PESHAWAR: The Khyber Pakhtunkhwa government’s disinterest has stymied the formation of the departmental and public oversight bodies to check the police’s excesses.
Sources told Dawn that more than two and a half years had passed after the enactment of the KP Police, 2017, that granted operational autonomy to the department but the second part of the law, which provided for the formation of public oversight bodies, had so far not been implemented.
The KP Police Act, 2017, provided for the setting up of the regional complaint authorities at divisional level and public safety commissions at provincial and district levels to provide the people with forums to address their grievances against the police.
Officials blame delay on govt’s disinterest
An official familiar with the matter told Dawn that a pending litigation over some clauses of law had stalled the formation of public safety bodies, while the relevant departments were not bothered about the resolution of the matter by amending those clauses.
He said on March 31, 2018, the then Peshawar High Court Bar Association president, Arbab Mohammad Usman, had moved the court challenging the scrutiny committees to select independent members of provincial and district public safety commissions.
He pleaded the court to strike down sections 57(2)(3)(4) of the KP Police Act, 2017, saying the inclusion of judges in scrutiny committee is contrary to the principle of the separation of judiciary and executive under Section 175(3) of the Constitution.
Section 57(2) of the Act says the high court’s chief justice will head the scrutiny committee for the selection of independent members of the provincial public safety commission, while Section 57(3)(4) deals with the selection of independent members of for capital city and district public safety commissions and scrutiny committees for capital city commission will be headed by a PHC judge and district committee by district and sessions judge.
Under 57(2) of the law, the chief Ehtesab commissioner (CIC) will be a member of scrutiny committee for the selection of the provincial commission, while Section 67 declares that the CIC is also a member of the scrutiny committee to select members for the regional police complaint authorities.
However, the KP government abolished the Ehtesab Commission a year ago. Now, there is a need for the induction of someone else instead of the head of a defunct body.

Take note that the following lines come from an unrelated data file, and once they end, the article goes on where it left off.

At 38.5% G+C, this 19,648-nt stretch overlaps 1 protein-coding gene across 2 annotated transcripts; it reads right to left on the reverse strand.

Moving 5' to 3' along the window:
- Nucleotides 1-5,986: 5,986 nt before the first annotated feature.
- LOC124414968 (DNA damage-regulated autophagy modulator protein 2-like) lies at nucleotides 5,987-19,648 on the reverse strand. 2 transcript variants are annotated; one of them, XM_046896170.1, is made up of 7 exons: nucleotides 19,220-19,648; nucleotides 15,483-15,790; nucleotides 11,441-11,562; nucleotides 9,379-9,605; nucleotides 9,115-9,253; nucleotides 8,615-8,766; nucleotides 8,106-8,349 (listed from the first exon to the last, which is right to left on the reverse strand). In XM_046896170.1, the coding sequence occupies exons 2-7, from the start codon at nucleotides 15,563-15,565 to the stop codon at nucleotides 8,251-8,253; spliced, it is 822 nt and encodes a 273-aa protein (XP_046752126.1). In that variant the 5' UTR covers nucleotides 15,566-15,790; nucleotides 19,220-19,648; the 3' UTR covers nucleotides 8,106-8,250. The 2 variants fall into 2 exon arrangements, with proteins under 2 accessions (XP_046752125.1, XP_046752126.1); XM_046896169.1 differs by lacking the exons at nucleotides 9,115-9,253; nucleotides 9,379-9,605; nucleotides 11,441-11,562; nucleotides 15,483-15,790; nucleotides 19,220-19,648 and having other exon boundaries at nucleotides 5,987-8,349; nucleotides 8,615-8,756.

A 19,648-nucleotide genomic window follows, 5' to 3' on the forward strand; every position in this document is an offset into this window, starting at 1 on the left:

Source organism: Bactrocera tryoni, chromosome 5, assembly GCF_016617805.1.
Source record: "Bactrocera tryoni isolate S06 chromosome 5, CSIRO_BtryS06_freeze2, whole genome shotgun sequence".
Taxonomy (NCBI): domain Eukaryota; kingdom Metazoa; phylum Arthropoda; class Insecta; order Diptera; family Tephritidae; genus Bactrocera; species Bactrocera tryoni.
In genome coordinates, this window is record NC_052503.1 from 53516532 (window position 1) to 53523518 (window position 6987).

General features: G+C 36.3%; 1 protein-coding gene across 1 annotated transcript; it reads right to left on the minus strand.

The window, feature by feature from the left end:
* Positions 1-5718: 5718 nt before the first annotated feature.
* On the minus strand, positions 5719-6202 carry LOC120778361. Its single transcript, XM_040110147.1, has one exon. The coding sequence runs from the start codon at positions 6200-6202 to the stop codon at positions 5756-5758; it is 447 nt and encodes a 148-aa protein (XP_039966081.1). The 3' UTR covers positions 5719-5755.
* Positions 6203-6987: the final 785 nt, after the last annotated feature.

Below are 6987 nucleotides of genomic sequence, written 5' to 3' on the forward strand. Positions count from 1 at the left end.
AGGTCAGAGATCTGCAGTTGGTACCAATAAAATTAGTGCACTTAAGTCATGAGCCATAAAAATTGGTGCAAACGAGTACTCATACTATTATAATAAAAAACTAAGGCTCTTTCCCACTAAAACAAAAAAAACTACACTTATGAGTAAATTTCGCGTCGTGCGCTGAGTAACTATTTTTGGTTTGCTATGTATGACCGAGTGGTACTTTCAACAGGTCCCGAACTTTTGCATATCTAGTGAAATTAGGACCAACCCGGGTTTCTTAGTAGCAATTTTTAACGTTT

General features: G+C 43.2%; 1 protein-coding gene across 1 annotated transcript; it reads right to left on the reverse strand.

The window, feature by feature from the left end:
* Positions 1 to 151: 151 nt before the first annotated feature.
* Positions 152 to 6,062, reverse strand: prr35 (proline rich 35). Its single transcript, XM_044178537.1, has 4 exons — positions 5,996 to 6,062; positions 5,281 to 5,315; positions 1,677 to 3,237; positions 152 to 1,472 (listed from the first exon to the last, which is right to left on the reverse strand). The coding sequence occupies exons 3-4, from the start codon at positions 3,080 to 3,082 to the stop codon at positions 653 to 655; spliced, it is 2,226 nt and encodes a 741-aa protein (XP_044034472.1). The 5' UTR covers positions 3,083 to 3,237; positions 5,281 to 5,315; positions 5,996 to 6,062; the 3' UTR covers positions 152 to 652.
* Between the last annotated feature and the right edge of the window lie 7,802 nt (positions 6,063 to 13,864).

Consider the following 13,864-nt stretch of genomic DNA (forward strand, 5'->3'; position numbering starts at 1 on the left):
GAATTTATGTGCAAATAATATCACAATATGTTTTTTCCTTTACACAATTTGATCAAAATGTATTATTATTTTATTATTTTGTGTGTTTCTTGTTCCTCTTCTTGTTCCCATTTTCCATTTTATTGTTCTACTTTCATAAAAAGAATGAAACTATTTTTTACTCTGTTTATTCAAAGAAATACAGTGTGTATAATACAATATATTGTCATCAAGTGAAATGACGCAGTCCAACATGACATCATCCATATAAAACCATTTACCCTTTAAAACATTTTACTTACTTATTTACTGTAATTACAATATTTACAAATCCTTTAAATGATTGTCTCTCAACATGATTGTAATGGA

The official said the government didn’t appear to be interested in amending the KP Police Act, 2017, so there’s prolonged litigation.
He said ideally, there should have been a single scrutiny committee to select members of regional police complaints authorities, provincial and district public safety commissions to make the process a bit easier.
“Following the merger of tribal region with KP, the number of district committees has surged to 35,” he said, adding that the time involved in the formation of so many committees had slowed down the entire process.
The official said before the start of litigation, public safety commissions were formed in 12 districts, including Bannu, Karak, Lakki Marwat, Hangu, Swat, Buner, Swabi, Charsadda, Mardan, Lower Dir, Battagram and Haripur, while the formation of such bodies in other districts had been pending for more than a year as the matter was sub judice.
He said the relevant departments had done nothing to get that stay order vacated.
The official said the authorities’ lackadaisical attitude towards the formation of public oversight bodies could judged from the fact that the home department had asked the government for Rs794 million in the last fiscal to extend its services to the merged tribal districts.
He said of the amount, Rs20 million was required to set up public safety commissions in tribal districts and create 28 posts for the purpose but those funds were denied.
The home secretary was not available for comments.
Published in Dawn, August 16th, 2019